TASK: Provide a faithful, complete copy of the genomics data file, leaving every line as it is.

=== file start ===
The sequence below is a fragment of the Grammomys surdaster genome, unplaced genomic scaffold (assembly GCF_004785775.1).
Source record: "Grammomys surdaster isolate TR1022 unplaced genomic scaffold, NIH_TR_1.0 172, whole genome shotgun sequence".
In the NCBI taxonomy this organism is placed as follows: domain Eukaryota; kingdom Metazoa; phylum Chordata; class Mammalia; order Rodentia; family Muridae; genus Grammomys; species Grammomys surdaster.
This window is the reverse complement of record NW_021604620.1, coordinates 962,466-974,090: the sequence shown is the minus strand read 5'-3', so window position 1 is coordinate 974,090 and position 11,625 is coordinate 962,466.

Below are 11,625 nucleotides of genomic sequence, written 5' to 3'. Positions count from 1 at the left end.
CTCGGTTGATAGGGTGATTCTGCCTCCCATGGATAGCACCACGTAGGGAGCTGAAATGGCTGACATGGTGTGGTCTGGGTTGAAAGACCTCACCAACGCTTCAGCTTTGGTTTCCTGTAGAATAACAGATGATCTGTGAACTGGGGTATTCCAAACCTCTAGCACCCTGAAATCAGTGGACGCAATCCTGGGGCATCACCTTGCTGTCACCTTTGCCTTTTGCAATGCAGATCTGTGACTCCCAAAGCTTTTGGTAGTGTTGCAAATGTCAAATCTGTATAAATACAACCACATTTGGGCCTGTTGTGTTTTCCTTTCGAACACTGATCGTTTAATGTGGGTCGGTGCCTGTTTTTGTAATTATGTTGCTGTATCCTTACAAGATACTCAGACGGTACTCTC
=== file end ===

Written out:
The sequence below is a fragment of the Grammomys surdaster genome, unplaced genomic scaffold (assembly GCF_004785775.1).
Source record: "Grammomys surdaster isolate TR1022 unplaced genomic scaffold, NIH_TR_1.0 172, whole genome shotgun sequence".
In the NCBI taxonomy this organism is placed as follows: domain Eukaryota; kingdom Metazoa; phylum Chordata; class Mammalia; order Rodentia; family Muridae; genus Grammomys; species Grammomys surdaster.
This window is the reverse complement of record NW_021604620.1, coordinates 962,466-974,090: the sequence shown is the minus strand read 5'-3', so window position 1 is coordinate 974,090 and position 11,625 is coordinate 962,466.

Below are 11,625 nucleotides of genomic sequence, written 5' to 3'. Positions count from 1 at the left end.
CTCGGTTGATAGGGTGATTCTGCCTCCCATGGATAGCACCACGTAGGGAGCTGAAATGGCTGACATGGTGTGGTCTGGGTTGAAAGACCTCACCAACGCTTCAGCTTTGGTTTCCTGTAGAATAACAGATGATCTGTGAACTGGGGTATTCCAAACCTCTAGCACCCTGAAATCAGTGGACGCAATCCTGGGGCATCACCTTGCTGTCACCTTTGCCTTTTGCAATGCAGATCTGTGACTCCCAAAGCTTTTGGTAGTGTTGCAAATGTCAAATCTGTATAAATACAACCACATTTGGGCCTGTTGTGTTTTCCTTTCGAACACTGATCGTTTAATGTGGGTCGGTGCCTGTTTTTGTAATTATGTTGCTGTATCCTTACAAGATACTCAGACGGTACTCTC